Pope tells ROACO that in Ukraine we have returned to the tragedy of Cain and Abel
This morning Francis received in audience the participants in the 95th Plenary Assembly of Reunion of Aid Agencies for the Oriental Churches (ROACO). The latter is an example of the "synodal journey" of the universal Church. From Syria to Tigray, it is committed to alleviate the suffering of peoples. In the Middle East, “ecumenism already exists, first of all, as a local reality” with shared “suffering and witness”.
Vatican City (AsiaNews) – Pope Francis met this morning at the Vatican with representatives of the Reunion of Aid Agencies for the Oriental Churches (ROACO) who are in Rome for the organisation’s 95th Plenary Assembly (21-23 June).
In his address, the pontiff said that in order to create a “symphony of charity”, it is necessary to "seek agreement" and avoid "every temptation of isolation and closure" in oneself and in one's own group; instead, one has to remain open to welcome brothers and sisters who want to put themselves at the service of the Eastern Churches.
Turning to current events, Francis noted that “ROACO’s very intuition corresponds to the synodal journey that the universal Church is making", in accordance with a project that involves "different actors", from bishops to pontifical agencies and deputations.
Using again a musical metaphor, the pope explained how important it is “to agree, to listen to one another, which facilitates discernment and leads to shared choices.” The Assembly of Catholic Bishops in Syria during a conference held last March in Damascus is one of the examples he cited.
"In the desert of poverty and discouragement caused by 12 years of war that have prostrated the beloved and tormented Syria, you have been able to discover as a Church that the springs to make the steppes flourish again and give water to the thirsty will flow only if everyone knows how to give up a certain self-referentiality and listen to others to identify the true priorities.”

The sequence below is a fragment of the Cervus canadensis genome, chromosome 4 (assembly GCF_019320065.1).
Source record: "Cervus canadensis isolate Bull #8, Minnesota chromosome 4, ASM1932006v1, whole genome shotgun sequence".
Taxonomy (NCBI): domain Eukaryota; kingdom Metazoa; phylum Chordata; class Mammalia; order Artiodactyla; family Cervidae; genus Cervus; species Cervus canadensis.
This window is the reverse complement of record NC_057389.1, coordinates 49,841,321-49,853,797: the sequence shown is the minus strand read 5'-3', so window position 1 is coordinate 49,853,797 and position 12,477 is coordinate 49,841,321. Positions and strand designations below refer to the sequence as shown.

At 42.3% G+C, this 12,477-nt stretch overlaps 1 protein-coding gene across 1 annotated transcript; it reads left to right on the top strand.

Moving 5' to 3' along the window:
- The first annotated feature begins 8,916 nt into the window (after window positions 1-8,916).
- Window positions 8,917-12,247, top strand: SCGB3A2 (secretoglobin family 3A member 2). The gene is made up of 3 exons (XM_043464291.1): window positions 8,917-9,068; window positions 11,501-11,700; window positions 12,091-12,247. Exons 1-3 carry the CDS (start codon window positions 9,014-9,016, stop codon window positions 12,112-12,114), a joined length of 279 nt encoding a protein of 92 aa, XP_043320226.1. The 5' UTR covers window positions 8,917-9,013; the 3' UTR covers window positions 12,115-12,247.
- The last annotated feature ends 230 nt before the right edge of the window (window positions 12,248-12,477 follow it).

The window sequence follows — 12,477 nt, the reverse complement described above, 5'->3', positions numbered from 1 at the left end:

The pope called on the international community and local authorities to do their duty, so that "they do not extinguish the last flame of hope for a people that is suffering so much.”
Francis mentioned the special assembly of the Synod of Bishops for the Middle East and the tenth anniversary, next September, of the Apostolic Exhortation Ecclesia in Medio Oriente promulgated by Benedict XVI during his trip to Lebanon.
In 10 years, the pope points out, many events have occurred, from sad ones “that involved Iraq and Syria, to the upheavals in Lebanon itself.” However, there are also some “lights of hope” such as the “signing of the Document on Human Fraternity in Abu Dhabi”.
“It will be necessary to validate the fruits of the Synod for the Middle East on the ground; meanwhile, it is necessary to find updated tools and suitable ways to express closeness to the Churches of the region", starting with the renewed “work of the coordination table on Syria and Iraq that started a few years ago,” and “including Lebanon.”
Towards the end of his speech, the pontiff urged those present to follow the example “of the Good Samaritan” in the more critical situations, like the “tragedy caused by the conflict that began in the Tigray and once again wounded Ethiopia and partly neighbouring Eritrea,” as well as and “especially the beloved and tormented Ukraine” that saw the return of “the tragedy of Cain and Abel” with its “Luciferian violence”.
Prayers, concrete help in charity and every Christian tool are needed “so that weapons may give way to negotiations.” In this tragic context, the pope expressed gratitude for the work done to bring the affection “of the Church and the pope in Ukraine and the countries that have taken in refugees.”
Lastly, the pontiff also spoke about the Middle East during the audience granted today to the Joint International Commission for Theological Dialogue between the Catholic Church and the Oriental Orthodox Churches.
In this region, Francis explained, “ecumenism already exists, first of all, as a local reality.” Here, “Many believers, I am thinking especially of those in the Middle East but also of those who have emigrated to the West, already live ecumenism in the daily lives of their families, work, and everyday acquaintances. They often experience together the ecumenism of suffering, through shared testimony in the name of Christ, sometimes even at the cost of their lives.”